Breathe, lights, decorate. The season is on, and Christmas trees—many of them plastic—are flying out of shops. But some buyers want to go natural, and bugs in the tree is something you might want to consider.
US Christmas tree farmer Sam Mintum donated a tree to a local church. “Some ladybugs came out during the sermon,” says Minturn, the executive director of the California Christmas Tree Association.
An organic pest control firm in the US issued a release stating a single Christmas tree can carry up to 25,000 bugs. Yap, insects hitchhiking their way into your living room.
The number “is an estimate,” says William Klinedinst, a spokesman for Woodstream Corp., which markets organic pest control products and came up with the number. It’s based on some research and some math, he says. While he can’t point to a published study to support that number, “I believe it to be within reason when taking a variety of insects’ reproductive habits into consideration,” Klinedinst says.
When asked for their take, the consensus of entomologists was: Inspect the tree, shake it, relax, and enjoy it. Maybe get out the vacuum.
And what kinds of bugs and gunk might you be shaking off? According to Klinedinst:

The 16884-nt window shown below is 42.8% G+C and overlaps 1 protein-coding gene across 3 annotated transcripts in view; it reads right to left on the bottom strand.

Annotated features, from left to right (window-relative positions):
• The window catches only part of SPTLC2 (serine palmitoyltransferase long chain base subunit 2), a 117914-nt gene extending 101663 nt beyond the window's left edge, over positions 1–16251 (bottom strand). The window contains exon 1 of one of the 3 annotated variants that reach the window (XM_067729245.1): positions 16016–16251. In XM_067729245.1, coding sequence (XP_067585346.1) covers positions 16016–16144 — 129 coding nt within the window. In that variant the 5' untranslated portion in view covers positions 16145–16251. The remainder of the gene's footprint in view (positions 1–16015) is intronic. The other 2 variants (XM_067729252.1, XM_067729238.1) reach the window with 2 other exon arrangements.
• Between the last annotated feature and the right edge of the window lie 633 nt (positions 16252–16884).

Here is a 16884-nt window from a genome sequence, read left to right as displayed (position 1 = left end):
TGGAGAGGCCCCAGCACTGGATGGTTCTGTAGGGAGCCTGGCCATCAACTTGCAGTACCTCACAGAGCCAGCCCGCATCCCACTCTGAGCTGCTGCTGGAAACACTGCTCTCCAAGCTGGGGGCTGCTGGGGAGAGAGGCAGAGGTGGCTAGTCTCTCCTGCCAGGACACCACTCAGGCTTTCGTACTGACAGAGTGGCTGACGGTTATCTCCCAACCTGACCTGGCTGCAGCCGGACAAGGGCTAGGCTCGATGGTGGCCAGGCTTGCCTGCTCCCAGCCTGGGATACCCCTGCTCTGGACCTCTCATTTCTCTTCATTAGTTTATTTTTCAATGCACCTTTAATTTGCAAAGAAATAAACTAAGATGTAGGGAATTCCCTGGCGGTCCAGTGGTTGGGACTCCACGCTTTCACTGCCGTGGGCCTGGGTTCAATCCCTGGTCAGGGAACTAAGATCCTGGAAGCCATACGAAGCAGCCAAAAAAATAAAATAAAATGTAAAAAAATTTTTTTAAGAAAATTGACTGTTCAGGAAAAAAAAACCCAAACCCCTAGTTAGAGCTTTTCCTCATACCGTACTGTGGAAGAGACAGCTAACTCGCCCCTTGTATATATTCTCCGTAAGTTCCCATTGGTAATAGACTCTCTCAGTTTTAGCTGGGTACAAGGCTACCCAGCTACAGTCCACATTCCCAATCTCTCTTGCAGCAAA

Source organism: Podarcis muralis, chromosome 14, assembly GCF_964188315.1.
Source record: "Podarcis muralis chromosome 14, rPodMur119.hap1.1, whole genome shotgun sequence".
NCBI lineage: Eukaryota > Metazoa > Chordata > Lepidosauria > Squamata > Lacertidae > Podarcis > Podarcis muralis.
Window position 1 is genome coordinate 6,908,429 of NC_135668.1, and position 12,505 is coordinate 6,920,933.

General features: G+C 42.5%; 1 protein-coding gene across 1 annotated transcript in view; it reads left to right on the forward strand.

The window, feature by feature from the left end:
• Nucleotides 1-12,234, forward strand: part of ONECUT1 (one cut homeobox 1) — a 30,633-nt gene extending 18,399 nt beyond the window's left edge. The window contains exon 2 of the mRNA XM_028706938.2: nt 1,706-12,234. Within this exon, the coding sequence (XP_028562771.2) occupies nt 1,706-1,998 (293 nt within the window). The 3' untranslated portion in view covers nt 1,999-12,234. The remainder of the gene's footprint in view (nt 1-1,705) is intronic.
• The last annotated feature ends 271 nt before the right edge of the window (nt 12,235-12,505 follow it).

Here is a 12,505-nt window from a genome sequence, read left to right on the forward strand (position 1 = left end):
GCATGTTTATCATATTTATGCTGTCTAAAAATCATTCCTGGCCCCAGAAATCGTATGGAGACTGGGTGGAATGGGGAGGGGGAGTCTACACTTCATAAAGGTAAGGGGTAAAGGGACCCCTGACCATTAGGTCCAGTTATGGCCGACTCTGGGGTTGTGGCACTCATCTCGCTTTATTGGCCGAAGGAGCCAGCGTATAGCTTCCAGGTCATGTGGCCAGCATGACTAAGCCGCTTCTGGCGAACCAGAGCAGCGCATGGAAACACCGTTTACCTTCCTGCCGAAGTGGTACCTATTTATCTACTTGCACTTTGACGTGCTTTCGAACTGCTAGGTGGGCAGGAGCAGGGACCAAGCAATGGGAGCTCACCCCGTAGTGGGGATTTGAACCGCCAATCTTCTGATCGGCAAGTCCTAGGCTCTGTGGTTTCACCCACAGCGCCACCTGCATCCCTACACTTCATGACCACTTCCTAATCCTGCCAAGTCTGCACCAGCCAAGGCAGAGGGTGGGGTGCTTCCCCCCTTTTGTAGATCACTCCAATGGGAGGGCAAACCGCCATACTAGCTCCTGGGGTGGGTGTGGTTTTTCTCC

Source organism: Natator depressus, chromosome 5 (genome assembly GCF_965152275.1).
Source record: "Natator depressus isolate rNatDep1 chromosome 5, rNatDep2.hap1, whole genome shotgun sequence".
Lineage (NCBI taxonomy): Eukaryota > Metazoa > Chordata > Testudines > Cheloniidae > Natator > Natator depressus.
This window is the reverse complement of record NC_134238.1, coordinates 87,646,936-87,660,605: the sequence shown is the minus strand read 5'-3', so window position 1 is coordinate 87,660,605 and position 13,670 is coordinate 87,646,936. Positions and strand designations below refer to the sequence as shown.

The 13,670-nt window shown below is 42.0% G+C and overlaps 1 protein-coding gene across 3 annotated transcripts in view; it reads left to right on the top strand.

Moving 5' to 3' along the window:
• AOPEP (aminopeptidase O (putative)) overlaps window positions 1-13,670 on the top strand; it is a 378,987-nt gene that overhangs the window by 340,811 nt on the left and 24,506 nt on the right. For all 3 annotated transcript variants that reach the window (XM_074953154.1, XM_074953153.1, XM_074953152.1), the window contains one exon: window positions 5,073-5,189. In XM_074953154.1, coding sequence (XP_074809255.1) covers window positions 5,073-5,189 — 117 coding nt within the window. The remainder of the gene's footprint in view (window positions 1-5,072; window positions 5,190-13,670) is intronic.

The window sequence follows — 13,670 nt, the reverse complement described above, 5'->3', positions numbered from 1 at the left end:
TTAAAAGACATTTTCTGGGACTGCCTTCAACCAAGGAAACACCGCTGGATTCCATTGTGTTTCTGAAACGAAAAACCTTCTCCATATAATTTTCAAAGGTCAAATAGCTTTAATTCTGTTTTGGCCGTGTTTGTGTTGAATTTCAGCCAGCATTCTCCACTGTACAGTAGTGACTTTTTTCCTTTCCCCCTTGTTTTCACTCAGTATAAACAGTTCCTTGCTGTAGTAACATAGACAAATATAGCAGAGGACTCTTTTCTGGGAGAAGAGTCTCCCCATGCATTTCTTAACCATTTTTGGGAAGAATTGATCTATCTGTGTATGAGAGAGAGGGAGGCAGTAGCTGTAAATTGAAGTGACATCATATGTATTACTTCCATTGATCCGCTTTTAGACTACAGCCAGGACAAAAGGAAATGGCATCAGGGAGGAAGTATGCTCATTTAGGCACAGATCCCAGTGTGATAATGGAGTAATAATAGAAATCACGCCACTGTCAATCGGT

•Spiders and mites
•Adelgids (look like a dusting of snow on the tree)
•Pine needle scales
•Sawflies (brown cocoons that hatch black and yellow flies)
No need to be spooked just yet, if you don’t like insects. Klinedinst says, “None of the bugs you are going to find are particularly worrisome. They would be more of an inconvenience than an actual health issue.”
And if you find bugs when the tree is inside? “I do not recommend that people spray trees once the trees are brought inside,” says Eric Day, manager of the Insect Identification Lab at Virginia Polytechnic Institute and State University. “The occasional harmless aphid can be vacuumed off, and praying mantis egg cases can be placed outside when found.”
Or carefully remove the eggs, put them in a jar, and let your kids or grandkids watch them hatch.
Bugs or not, real Christmas trees leave less of a carbon footprint than artificial ones do: they can be completely recycled.